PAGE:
Most Americans would agree that these past few weeks have not been America's best. Not only did we waste resources, shut the government down and halt congressional focus on strategic priorities, but we diminished our standing in the world. Worse, we did nothing to solve our biggest foreseeable problem: the explosion in spending, especially entitlements, which is numerically certain to be a choking burden for today's young people and future generations.
Even liberal New York Times columnist Thomas Friedman recognizes this. He wrote a column recently laying out how future generations are inheriting a massive burden we placed on them because of the promises we have made to ourselves -- promises we cannot sustain.
The numbers don't lie. Our promised benefits have grown, and more people are using them as the baby boomer generation reaches retirement. People are living longer. Meanwhile, our deficit is growing, and low interest rates and Fed maneuvering to pay our annual interest and keep the dollar strong cannot continue. As a result, many predict that today's young Americans will be worse off than their parents were.
Many rely on the Tea Party to take up the fight for today's young; but despite all its concern for limiting government spending and paying down our debt, the Tea Party has not done enough to tackle entitlements, which will hurt the young the most. More, the recent "shut the government down" strategy has hurt the Tea Party for the foreseeable future.
Some older people are realizing the trajectory of our economic situation, and they're working to get young people involved. Experts like Stan Druckenmiller are speaking on college campuses, urging young people to learn the facts and do something to change these troubling trends.
They recognize that only one group can make the argument in a way that will change the minds of politicians too accustomed to kicking the can into the future: America's youth themselves.
It was an earlier generation of young Americans who provided the numbers and political cover to change our civil rights laws. And another generation of America's youth changed our policy on the Vietnam War. Now it's up to this generation to stop the federal government's destructive spending habits.
The current generation of college students should be storming Washington, picketing the AARP and other status quo defenders, and forcing a realistic discussion of how their generation will shoulder future interest payments without squeezing out spending on most federal government programs.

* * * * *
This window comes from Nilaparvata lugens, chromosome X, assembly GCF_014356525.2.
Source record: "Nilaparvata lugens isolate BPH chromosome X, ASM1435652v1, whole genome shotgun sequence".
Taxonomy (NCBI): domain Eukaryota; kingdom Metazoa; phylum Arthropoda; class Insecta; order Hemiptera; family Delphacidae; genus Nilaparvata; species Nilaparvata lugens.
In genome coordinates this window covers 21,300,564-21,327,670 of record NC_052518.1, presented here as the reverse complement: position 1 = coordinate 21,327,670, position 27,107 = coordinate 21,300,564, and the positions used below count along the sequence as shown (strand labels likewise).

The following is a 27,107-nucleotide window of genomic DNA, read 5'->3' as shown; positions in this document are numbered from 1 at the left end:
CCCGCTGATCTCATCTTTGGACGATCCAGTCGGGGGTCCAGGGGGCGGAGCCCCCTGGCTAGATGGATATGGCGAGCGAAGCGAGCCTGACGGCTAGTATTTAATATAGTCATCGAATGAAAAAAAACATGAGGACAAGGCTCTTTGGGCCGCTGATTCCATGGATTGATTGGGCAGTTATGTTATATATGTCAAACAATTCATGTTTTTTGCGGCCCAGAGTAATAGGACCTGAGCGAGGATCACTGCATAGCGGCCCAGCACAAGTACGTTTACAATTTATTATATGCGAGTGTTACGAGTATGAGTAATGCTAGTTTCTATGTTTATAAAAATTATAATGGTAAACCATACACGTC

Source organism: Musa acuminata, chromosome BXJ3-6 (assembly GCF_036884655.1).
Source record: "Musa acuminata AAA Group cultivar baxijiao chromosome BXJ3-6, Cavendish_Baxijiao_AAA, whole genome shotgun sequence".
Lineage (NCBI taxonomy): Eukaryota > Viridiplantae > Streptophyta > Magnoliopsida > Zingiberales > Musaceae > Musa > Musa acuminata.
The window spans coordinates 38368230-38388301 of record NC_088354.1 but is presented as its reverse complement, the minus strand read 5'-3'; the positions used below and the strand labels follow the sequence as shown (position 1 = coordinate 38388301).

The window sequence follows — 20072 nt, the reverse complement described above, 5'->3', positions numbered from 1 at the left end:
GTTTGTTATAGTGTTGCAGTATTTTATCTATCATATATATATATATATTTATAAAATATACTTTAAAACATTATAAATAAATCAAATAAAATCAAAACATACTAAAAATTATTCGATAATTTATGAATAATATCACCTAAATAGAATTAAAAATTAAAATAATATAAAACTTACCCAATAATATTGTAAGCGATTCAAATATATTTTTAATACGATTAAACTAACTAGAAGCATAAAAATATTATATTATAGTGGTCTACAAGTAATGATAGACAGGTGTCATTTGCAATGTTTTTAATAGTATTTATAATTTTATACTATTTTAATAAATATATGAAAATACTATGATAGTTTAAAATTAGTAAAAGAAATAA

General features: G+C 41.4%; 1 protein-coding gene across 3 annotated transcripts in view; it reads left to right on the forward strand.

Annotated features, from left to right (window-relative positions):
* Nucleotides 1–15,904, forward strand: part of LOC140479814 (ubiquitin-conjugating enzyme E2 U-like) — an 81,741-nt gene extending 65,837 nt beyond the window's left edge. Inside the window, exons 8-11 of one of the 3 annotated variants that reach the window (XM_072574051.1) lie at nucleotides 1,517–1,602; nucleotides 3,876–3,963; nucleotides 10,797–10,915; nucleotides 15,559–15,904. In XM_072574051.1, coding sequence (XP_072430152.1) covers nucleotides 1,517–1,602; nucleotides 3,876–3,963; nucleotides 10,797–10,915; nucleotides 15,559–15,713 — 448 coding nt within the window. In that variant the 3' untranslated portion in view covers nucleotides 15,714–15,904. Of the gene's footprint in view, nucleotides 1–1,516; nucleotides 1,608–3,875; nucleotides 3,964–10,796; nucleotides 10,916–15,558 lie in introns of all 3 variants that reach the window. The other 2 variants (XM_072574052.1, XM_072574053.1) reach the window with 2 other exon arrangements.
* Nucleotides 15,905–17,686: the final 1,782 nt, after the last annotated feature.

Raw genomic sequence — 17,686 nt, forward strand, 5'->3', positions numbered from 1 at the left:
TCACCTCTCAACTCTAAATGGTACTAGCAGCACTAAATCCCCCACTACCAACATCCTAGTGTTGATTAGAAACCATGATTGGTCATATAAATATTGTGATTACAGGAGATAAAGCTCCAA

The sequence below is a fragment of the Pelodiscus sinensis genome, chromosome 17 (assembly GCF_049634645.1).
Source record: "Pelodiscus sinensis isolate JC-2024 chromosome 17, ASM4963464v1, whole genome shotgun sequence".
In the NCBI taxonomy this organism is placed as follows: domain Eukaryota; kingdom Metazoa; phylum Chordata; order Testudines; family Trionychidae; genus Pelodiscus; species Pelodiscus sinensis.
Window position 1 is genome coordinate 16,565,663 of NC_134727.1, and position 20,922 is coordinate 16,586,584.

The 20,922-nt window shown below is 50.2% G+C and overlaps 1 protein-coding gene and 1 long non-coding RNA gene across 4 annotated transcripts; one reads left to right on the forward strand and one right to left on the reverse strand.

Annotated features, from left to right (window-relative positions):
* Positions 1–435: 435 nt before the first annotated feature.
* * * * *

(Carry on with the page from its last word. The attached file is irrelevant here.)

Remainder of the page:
Consider that in just a few years our debt will be $20 trillion. Even a low, 5 percent interest rate on $20 trillion is $1 trillion annually, an amount that nearly equals the annual discretionary federal budget. Throw in promised entitlements, and we face a train wreck where our government will be strapped and incapable of paying anything other than interest on the debt and some entitlements. Forget spending on defense, education, health care, research and the myriad other things that we look to government for.
I have two children under 6 years old. I fear for them. What America will they face 20 years from now? Will it be a Third World country where we fight each other for resources? Or will it be a great America with a role for government where all citizens try to contribute to rather than take from the system?
Granted, some young people have begun to take notice of the looming problems facing their generation and those that will come after. Some groups, like The Can Kicks Back, have begun to speak out, urging young people to get involved. But there is much more to be done, and more young people need to get involved to make a real difference.
The answer lies with today's youth. If current college students and young professionals wake up, do the math and join together to demand that older generations live more responsibly, we have a chance of changing the status quo.
Gary Shapiro is president and CEO of the Consumer Electronics Association (CEA)®, the U.S. trade association representing more than 2,000 consumer electronics companies, and author of the New York Times best-selling books Ninja Innovation: The Ten Killer Strategies of the World's Most Successful Businesses and The Comeback: How Innovation Will Restore the American Dream. His views are his own. Connect with him on Twitter: @GaryShapiro.